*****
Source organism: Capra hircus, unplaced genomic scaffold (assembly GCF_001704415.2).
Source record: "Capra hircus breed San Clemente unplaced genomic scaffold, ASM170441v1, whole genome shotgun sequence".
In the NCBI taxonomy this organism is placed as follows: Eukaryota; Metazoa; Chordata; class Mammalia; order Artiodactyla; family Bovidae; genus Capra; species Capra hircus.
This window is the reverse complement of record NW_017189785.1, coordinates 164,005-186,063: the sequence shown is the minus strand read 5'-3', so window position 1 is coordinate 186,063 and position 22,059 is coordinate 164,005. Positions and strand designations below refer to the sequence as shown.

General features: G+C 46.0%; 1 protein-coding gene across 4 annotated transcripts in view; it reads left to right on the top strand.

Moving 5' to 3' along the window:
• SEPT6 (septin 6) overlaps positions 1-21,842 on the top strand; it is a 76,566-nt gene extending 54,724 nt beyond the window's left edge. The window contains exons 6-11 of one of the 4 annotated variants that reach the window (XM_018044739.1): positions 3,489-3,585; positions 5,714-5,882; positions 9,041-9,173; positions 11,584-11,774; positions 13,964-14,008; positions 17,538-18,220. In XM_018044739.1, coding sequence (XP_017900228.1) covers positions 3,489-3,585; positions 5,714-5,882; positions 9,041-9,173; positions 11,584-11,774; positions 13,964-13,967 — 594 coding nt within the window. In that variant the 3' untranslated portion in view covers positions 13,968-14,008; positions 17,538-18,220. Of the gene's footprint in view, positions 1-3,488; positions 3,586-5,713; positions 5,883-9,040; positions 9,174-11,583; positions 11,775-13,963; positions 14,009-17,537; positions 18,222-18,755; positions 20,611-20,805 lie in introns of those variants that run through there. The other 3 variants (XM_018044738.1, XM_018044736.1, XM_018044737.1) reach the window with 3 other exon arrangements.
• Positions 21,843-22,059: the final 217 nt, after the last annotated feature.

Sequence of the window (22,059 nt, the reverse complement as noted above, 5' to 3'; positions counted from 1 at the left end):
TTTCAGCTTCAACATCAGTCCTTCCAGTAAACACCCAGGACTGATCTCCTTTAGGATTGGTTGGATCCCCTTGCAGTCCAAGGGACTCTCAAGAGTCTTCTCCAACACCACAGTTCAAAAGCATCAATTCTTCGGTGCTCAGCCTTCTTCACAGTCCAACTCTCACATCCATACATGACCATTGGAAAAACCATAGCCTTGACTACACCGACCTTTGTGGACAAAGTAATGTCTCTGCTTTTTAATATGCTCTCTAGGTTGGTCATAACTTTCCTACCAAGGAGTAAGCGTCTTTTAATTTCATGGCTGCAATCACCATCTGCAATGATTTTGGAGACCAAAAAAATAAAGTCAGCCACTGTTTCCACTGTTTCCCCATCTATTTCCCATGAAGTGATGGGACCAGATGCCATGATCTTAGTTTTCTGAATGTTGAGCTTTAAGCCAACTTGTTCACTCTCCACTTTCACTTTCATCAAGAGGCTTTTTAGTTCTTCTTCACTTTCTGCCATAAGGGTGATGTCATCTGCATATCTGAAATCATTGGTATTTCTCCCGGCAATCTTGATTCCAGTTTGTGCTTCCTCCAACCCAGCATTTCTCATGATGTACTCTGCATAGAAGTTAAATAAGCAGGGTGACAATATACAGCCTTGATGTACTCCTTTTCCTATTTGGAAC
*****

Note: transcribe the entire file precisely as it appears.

Source organism: Capra hircus, unplaced genomic scaffold (assembly GCF_001704415.2).
Source record: "Capra hircus breed San Clemente unplaced genomic scaffold, ASM170441v1, whole genome shotgun sequence".
In the NCBI taxonomy this organism is placed as follows: Eukaryota; Metazoa; Chordata; class Mammalia; order Artiodactyla; family Bovidae; genus Capra; species Capra hircus.
This window is the reverse complement of record NW_017189785.1, coordinates 164,005-186,063: the sequence shown is the minus strand read 5'-3', so window position 1 is coordinate 186,063 and position 22,059 is coordinate 164,005. Positions and strand designations below refer to the sequence as shown.

General features: G+C 46.0%; 1 protein-coding gene across 4 annotated transcripts in view; it reads left to right on the top strand.

Moving 5' to 3' along the window:
• SEPT6 (septin 6) overlaps positions 1-21,842 on the top strand; it is a 76,566-nt gene extending 54,724 nt beyond the window's left edge. The window contains exons 6-11 of one of the 4 annotated variants that reach the window (XM_018044739.1): positions 3,489-3,585; positions 5,714-5,882; positions 9,041-9,173; positions 11,584-11,774; positions 13,964-14,008; positions 17,538-18,220. In XM_018044739.1, coding sequence (XP_017900228.1) covers positions 3,489-3,585; positions 5,714-5,882; positions 9,041-9,173; positions 11,584-11,774; positions 13,964-13,967 — 594 coding nt within the window. In that variant the 3' untranslated portion in view covers positions 13,968-14,008; positions 17,538-18,220. Of the gene's footprint in view, positions 1-3,488; positions 3,586-5,713; positions 5,883-9,040; positions 9,174-11,583; positions 11,775-13,963; positions 14,009-17,537; positions 18,222-18,755; positions 20,611-20,805 lie in introns of those variants that run through there. The other 3 variants (XM_018044738.1, XM_018044736.1, XM_018044737.1) reach the window with 3 other exon arrangements.
• Positions 21,843-22,059: the final 217 nt, after the last annotated feature.

Sequence of the window (22,059 nt, the reverse complement as noted above, 5' to 3'; positions counted from 1 at the left end):
TTTCAGCTTCAACATCAGTCCTTCCAGTAAACACCCAGGACTGATCTCCTTTAGGATTGGTTGGATCCCCTTGCAGTCCAAGGGACTCTCAAGAGTCTTCTCCAACACCACAGTTCAAAAGCATCAATTCTTCGGTGCTCAGCCTTCTTCACAGTCCAACTCTCACATCCATACATGACCATTGGAAAAACCATAGCCTTGACTACACCGACCTTTGTGGACAAAGTAATGTCTCTGCTTTTTAATATGCTCTCTAGGTTGGTCATAACTTTCCTACCAAGGAGTAAGCGTCTTTTAATTTCATGGCTGCAATCACCATCTGCAATGATTTTGGAGACCAAAAAAATAAAGTCAGCCACTGTTTCCACTGTTTCCCCATCTATTTCCCATGAAGTGATGGGACCAGATGCCATGATCTTAGTTTTCTGAATGTTGAGCTTTAAGCCAACTTGTTCACTCTCCACTTTCACTTTCATCAAGAGGCTTTTTAGTTCTTCTTCACTTTCTGCCATAAGGGTGATGTCATCTGCATATCTGAAATCATTGGTATTTCTCCCGGCAATCTTGATTCCAGTTTGTGCTTCCTCCAACCCAGCATTTCTCATGATGTACTCTGCATAGAAGTTAAATAAGCAGGGTGACAATATACAGCCTTGATGTACTCCTTTTCCTATTTGGAAC